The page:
Belinda Phipps has enjoyed success in both the private and public sectors, pursuing an impressive and diverse career path that led to her meteoric rise to senior and influential positions such as Chief Executive of the Science Council and Chair of the Fawcett Society.
Belinda began her career with a first-class degree in microbiology from the University of Bath, which took her to Glaxo as a sales and marketing executive. It was here that she first became aware of the pervading masculine culture of her workplace and the obstacles that women face as a result of gender. Belinda recalls that, initially, she rose to the challenges: “I have a strong competitive streak. I survived the cut-throat competitiveness and enjoyed it, but I realised that I could never, ever show weakness in any way in this environment”.
After ten years at Glaxo - ultimately as UK Marketing Manager - Belinda’s ambitions would lead her to seek new opportunities. She recalls “I told Glaxo senior management I wanted to run a factory. They were shocked. Women didn’t run factories in those days”. In addition, Belinda was starting to question the influence of profit in healthcare provision: “I had an ethical itch - a real desire to see the outcome of the work I was doing for those whose health problems were creating the sales.”
In 1990, Belinda embarked on an MBA at Ashridge Management College, taking her baby daughter with her. She then took up various leadership positions in the public sector including in the South Thames Blood Transfusion Service, the London Ambulance Service, and the East Berkshire Community Health NHS Trust. Under her leadership, all blood services - including that of the army – were brought together to supply blood into Bosnia so that victims could be treated locally rather than air-lifted to the UK. This is one example of the remarkable talent that Belinda has displayed throughout her career - to recognise the need for and to drive systemic transformational change.
In 1999, Belinda was appointed as Chief Executive of the National Childbirth Trust. Under Belinda’s 15-year leadership, the charity grew six-fold to a membership of 110,000 and increased its income by more than 500 % to over £17 million a year. The Chair of the Trust, Beryl Hobson, described Belinda as “a force of energy”, commenting that “not only did the charity grow in financial terms under her leadership but we have grown in influence and reach.” Belinda placed parents’ needs at the heart of the organisation’s activities, and developed large-scale services for its users that were both evidence-based and personalised. Under Belinda, the NCT brought about important legislative and policy changes in maternity care and parenting. These included the legal right to breastfeed in public, better maternity leave, introduction of parental leave for fathers and evidence-based policy change to support women to give birth outside acute hospital units.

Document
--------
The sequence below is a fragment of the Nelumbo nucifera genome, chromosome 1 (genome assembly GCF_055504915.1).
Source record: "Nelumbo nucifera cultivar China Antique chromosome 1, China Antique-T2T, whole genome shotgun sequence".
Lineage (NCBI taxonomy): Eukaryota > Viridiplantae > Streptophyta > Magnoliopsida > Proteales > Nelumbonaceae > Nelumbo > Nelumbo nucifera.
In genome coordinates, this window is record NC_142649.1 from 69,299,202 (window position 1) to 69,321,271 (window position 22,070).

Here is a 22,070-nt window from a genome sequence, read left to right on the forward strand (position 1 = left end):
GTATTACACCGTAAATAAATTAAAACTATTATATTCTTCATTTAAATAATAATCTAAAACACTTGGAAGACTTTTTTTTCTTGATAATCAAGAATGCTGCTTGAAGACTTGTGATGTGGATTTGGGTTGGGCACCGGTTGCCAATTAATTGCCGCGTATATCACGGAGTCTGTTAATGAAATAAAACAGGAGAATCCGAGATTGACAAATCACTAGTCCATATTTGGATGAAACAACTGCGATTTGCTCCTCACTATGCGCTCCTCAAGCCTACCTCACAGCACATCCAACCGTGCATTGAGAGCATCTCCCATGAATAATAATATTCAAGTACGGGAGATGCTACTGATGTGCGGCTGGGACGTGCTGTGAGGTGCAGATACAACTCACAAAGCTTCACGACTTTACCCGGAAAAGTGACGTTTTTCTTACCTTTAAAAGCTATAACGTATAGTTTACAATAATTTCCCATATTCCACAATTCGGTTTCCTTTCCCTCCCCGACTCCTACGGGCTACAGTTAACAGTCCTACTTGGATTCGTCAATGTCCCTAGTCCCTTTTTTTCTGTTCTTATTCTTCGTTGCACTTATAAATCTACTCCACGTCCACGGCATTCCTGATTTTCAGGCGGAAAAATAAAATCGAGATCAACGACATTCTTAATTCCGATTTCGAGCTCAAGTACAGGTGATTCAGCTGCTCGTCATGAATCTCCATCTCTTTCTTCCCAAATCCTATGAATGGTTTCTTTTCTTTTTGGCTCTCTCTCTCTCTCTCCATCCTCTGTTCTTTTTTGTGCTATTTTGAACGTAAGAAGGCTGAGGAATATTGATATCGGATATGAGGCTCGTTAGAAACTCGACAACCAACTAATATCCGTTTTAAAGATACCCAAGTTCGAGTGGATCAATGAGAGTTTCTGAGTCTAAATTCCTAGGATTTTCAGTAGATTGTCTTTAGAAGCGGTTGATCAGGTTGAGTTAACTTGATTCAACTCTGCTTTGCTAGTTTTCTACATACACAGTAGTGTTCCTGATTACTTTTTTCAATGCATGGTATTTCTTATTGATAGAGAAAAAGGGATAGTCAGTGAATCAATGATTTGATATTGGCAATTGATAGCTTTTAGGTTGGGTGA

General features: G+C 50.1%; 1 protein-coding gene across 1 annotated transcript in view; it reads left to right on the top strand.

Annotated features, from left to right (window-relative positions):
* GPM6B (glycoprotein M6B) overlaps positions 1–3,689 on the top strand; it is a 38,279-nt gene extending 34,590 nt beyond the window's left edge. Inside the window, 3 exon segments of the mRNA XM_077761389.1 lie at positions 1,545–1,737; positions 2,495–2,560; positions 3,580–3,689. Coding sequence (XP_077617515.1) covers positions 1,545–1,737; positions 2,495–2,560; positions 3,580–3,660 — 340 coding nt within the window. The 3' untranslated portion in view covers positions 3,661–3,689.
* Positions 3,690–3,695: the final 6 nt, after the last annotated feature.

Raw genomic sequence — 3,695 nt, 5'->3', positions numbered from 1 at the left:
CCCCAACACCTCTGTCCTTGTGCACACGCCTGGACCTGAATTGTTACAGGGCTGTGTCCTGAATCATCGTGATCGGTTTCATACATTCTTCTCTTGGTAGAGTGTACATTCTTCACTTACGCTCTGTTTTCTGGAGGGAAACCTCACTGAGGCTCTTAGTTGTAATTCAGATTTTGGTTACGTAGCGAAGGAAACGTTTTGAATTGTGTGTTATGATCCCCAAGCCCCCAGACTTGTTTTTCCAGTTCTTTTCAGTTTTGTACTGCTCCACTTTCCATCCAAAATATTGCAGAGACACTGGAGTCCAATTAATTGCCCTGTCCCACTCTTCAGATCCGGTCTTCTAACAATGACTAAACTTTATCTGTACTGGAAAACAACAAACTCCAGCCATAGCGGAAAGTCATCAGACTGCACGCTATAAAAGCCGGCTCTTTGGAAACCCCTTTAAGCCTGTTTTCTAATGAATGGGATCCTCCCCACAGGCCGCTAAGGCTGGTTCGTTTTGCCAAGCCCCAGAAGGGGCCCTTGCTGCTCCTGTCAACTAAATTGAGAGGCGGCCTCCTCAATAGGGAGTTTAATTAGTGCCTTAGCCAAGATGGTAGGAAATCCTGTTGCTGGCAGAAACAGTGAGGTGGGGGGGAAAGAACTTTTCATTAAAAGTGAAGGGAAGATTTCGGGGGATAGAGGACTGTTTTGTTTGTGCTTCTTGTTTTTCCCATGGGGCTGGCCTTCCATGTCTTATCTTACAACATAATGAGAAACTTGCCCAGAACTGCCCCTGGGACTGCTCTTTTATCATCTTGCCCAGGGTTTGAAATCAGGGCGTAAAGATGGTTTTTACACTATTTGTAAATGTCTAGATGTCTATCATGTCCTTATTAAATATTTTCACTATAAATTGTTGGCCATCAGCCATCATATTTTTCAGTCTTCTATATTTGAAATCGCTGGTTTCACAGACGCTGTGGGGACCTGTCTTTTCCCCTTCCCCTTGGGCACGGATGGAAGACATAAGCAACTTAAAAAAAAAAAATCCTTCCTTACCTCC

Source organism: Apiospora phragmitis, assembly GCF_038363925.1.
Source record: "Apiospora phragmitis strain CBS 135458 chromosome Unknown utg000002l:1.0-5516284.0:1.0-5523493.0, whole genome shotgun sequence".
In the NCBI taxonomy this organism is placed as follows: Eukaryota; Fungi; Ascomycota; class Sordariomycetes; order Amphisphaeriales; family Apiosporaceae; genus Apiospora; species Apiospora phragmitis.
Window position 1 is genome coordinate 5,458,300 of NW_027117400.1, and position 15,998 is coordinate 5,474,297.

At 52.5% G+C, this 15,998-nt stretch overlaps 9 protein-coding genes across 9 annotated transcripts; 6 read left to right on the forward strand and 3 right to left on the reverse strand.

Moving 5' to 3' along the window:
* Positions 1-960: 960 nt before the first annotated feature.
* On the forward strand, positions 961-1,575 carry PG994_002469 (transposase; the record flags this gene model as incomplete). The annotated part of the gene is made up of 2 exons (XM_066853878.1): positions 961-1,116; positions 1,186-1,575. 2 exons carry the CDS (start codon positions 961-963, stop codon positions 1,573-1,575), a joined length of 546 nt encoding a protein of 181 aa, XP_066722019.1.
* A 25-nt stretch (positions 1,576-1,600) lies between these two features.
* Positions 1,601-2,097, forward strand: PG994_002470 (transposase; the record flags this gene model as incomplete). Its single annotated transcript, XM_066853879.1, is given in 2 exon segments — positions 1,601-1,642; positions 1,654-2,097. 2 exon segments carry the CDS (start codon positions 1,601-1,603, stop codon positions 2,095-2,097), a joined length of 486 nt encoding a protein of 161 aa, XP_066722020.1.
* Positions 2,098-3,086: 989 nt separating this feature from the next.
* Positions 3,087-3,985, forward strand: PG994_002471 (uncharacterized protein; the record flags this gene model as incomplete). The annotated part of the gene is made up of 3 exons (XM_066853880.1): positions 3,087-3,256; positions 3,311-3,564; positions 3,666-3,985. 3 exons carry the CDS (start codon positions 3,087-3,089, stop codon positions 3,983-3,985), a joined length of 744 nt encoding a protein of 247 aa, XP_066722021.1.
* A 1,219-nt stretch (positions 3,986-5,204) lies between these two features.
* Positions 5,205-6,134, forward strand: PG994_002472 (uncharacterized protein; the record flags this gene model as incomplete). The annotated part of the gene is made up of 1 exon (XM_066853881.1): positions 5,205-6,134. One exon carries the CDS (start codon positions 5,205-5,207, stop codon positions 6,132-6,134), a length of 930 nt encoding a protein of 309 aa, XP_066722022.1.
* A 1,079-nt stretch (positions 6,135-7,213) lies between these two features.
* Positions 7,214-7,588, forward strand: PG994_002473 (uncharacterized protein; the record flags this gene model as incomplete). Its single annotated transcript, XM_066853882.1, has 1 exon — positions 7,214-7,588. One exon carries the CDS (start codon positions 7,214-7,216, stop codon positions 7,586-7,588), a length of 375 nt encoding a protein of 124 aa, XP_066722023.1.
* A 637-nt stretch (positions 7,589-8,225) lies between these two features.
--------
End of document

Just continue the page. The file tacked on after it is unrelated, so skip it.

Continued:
In 2014, Belinda was appointed as CEO of The Science Council, the umbrella organisation for professional bodies and learned societies, representing over 400,000 scientists. The Science Council provides a voice on policy and ethical issues affecting the science community, fostering debate and the exchange of ideas across the network. Belinda has used her position to take the lead with projects and activities on sustainability, equality and diversity, and public trust and confidence in science. Belinda has also been actively involved in campaigning for women’s rights through her role chairing the Fawcett Society. With its roots dating back to 1866, this influential society campaigns for changes that improve women’s lives today and the prospects of future generations. Recent successful campaigns include the mandatory publication of gender pay gaps.
Belinda is an inspiring role model for us all, including today’s graduates. At the University of Bath, we are committed to an inclusive and supportive environment. We have established women’s networks that reach across disciplines and across academic and professional roles. We recognise Belinda as a strong supporter of these values, as a committed advocate for equality and ethics, and as a champion of science and evidence-based policy making.
Pro-Chancellor, I present Ms Belinda Phipps, who is eminently worthy to receive the Degree of Doctor of Laws, honoris causa.